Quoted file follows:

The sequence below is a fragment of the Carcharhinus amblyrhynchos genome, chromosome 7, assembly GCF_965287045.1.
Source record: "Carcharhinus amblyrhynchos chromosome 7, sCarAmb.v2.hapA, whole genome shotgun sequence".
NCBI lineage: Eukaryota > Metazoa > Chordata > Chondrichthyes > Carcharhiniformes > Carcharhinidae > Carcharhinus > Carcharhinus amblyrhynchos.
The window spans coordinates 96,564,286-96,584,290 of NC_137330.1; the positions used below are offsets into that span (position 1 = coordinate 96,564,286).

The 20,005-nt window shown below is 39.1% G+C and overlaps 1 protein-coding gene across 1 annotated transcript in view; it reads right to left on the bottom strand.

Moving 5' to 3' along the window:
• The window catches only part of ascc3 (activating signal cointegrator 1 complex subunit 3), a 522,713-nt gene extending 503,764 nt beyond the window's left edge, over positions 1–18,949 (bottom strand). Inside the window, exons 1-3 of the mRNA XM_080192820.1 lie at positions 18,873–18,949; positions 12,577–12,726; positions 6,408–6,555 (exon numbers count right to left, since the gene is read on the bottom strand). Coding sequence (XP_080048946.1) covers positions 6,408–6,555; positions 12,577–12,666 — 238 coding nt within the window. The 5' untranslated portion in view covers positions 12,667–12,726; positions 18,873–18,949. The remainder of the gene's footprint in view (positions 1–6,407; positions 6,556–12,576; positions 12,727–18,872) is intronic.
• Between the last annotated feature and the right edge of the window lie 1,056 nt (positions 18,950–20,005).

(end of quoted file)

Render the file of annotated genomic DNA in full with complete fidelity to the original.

The sequence below is a fragment of the Carcharhinus amblyrhynchos genome, chromosome 7, assembly GCF_965287045.1.
Source record: "Carcharhinus amblyrhynchos chromosome 7, sCarAmb.v2.hapA, whole genome shotgun sequence".
NCBI lineage: Eukaryota > Metazoa > Chordata > Chondrichthyes > Carcharhiniformes > Carcharhinidae > Carcharhinus > Carcharhinus amblyrhynchos.
The window spans coordinates 96,564,286-96,584,290 of NC_137330.1; the positions used below are offsets into that span (position 1 = coordinate 96,564,286).

The 20,005-nt window shown below is 39.1% G+C and overlaps 1 protein-coding gene across 1 annotated transcript in view; it reads right to left on the bottom strand.

Moving 5' to 3' along the window:
• The window catches only part of ascc3 (activating signal cointegrator 1 complex subunit 3), a 522,713-nt gene extending 503,764 nt beyond the window's left edge, over positions 1–18,949 (bottom strand). Inside the window, exons 1-3 of the mRNA XM_080192820.1 lie at positions 18,873–18,949; positions 12,577–12,726; positions 6,408–6,555 (exon numbers count right to left, since the gene is read on the bottom strand). Coding sequence (XP_080048946.1) covers positions 6,408–6,555; positions 12,577–12,666 — 238 coding nt within the window. The 5' untranslated portion in view covers positions 12,667–12,726; positions 18,873–18,949. The remainder of the gene's footprint in view (positions 1–6,407; positions 6,556–12,576; positions 12,727–18,872) is intronic.
• Between the last annotated feature and the right edge of the window lie 1,056 nt (positions 18,950–20,005).